A beneficiary under a will who is not an executor has a few options when it comes to moving the process along.
If the executor has not yet applied for probate, one option is for the beneficiary to serve on the executor a “citation” in relation to the will. The citation requires the executor to either apply for probate within 6 months, or renounce their appointment as executor (that is, step down).
If the executor has obtained a grant of probate, the executor is allowed one year from the willmaker’s death to gather in the assets and settle the affairs of the estate. During this time the executor cannot be compelled to pay cash gifts described in the will, but it is good practice for the executor to keep the beneficiaries informed as to the status of the estate’s administration.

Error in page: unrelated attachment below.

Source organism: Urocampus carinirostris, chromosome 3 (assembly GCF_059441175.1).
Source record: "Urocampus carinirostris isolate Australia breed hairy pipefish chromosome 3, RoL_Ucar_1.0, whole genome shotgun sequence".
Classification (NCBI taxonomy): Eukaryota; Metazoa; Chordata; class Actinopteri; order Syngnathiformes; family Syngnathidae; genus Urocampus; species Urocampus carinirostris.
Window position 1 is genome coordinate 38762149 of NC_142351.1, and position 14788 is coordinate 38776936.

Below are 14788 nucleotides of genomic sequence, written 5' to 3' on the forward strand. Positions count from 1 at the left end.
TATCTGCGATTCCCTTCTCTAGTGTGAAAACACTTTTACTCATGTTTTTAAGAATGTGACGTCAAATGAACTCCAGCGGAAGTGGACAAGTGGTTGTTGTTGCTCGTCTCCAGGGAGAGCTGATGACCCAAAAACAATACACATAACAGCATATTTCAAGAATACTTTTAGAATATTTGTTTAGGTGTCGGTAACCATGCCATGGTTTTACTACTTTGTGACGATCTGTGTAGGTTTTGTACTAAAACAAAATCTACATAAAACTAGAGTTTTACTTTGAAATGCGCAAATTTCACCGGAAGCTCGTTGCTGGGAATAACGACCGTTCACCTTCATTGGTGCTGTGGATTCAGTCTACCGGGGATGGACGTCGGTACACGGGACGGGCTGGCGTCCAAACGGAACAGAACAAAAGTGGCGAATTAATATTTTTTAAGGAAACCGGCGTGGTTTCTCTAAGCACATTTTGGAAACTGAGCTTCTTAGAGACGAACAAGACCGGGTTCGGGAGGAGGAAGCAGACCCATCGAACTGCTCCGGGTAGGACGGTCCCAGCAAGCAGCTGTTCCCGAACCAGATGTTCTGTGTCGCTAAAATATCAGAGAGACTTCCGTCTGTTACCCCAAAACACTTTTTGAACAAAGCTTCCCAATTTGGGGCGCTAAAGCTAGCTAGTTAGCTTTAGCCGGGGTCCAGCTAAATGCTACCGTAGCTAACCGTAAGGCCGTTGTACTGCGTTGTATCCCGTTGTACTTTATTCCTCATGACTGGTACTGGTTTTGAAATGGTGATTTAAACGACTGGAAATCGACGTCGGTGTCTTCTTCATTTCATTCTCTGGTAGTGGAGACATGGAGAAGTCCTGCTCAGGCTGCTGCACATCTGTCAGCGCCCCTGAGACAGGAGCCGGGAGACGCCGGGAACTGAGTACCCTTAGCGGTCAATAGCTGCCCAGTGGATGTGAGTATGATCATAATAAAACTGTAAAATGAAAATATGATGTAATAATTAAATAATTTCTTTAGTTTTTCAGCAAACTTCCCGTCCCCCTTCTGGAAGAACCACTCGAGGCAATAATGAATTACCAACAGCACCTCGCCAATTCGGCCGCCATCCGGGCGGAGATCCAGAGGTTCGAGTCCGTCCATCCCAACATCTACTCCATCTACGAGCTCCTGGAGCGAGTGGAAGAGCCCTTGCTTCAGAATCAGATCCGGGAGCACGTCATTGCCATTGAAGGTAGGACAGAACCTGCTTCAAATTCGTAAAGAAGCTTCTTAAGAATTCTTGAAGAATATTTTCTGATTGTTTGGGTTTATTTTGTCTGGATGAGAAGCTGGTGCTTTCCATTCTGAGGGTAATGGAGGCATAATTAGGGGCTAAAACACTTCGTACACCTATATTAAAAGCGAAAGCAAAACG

A beneficiary can require the executor to pass their accounts after the one-year anniversary of obtaining probate. The accounts will show the estate’s revenues and disbursements during the executor’s administration. If the executor refuses or the accounts are inaccurate or incorrect, the executor can be brought before the court to explain.
Under certain circumstances, a beneficiary may apply to court to have an executor removed.